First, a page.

Environmental advocates are watching closely as scientists develop more practical ropeless fishing gear, which have been used on a small scale in other fisheries. But they’re urging regulators to take action well before the technology matures, from closing more areas to requiring that lobstermen report where they set traps.
The National Oceanic and Atmospheric Administration already closes off a large portion of the waters from Nantucket to Cape Ann from February through May, when right whales congregate in the area.
“More immediate action . . . will be necessary to bring right whales back from the brink of extinction,” said Emily Green, an attorney at the Conservation Law Foundation, which recently filed a lawsuit against NOAA, urging the agency to do more to protect the whales.
Mike Pentony, the regional administrator of NOAA, is monitoring the progress of the technology and said it’s possible that the agency could ultimately issue regulations requiring lobstermen to use ropeless traps.
It’s also possible that the agency could help subsidize the transition, he said.
“We could eventually get there,” he said.
But for now, he said, the technology isn’t viable. “It’s simply not cost-effective,” Pentony said.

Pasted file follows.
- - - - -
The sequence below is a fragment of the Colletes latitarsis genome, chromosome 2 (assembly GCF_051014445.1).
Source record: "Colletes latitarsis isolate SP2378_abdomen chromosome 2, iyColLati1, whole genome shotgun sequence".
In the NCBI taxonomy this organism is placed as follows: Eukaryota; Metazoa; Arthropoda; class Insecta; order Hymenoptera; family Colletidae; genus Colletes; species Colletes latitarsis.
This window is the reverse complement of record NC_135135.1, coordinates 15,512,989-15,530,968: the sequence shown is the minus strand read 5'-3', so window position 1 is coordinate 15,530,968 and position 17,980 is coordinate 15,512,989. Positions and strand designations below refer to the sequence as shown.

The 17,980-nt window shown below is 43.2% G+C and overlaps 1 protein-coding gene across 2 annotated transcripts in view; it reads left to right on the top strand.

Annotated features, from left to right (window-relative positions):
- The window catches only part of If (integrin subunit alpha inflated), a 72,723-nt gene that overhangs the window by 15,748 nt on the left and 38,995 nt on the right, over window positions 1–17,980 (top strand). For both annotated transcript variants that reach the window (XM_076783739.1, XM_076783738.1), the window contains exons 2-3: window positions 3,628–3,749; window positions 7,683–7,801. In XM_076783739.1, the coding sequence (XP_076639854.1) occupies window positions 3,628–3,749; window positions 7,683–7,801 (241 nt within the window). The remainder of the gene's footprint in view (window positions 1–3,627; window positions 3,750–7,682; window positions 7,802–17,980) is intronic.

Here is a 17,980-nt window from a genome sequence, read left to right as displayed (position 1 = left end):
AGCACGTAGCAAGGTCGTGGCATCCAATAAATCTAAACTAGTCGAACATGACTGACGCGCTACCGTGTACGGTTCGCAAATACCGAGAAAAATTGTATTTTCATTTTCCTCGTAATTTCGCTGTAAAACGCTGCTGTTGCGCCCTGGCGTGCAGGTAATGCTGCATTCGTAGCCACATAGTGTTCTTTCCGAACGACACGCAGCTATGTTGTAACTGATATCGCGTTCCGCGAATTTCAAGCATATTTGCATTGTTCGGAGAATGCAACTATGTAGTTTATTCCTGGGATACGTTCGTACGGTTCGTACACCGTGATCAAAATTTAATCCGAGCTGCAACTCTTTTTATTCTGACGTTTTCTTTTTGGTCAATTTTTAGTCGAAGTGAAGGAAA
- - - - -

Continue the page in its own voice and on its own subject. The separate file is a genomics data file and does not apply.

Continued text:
In the meantime, the agency must consider other options, including requirements that some lobstermen use weaker rope that right whales can break through.
Additional closures are also a possibility, though the agency has no plans to declare any soon, he said.
The prospect of additional closures has some lobstermen open to the idea of ropeless fishing.
While Mike Lane counts himself as dubious as the others who heard out the scientists in Woods Hole, he worries about more closures in the future.
If engineers can make cars drive themselves, he reasons, they can make lobster traps work without ropes.
“It’s not at all out of the realm of possibility for me,” said Lane, a lobsterman from Scituate who serves as vice president of the South Shore Lobstermen’s Association. “I’m intrigued by it. We’re just not anywhere close to making this happen yet on a large scale.”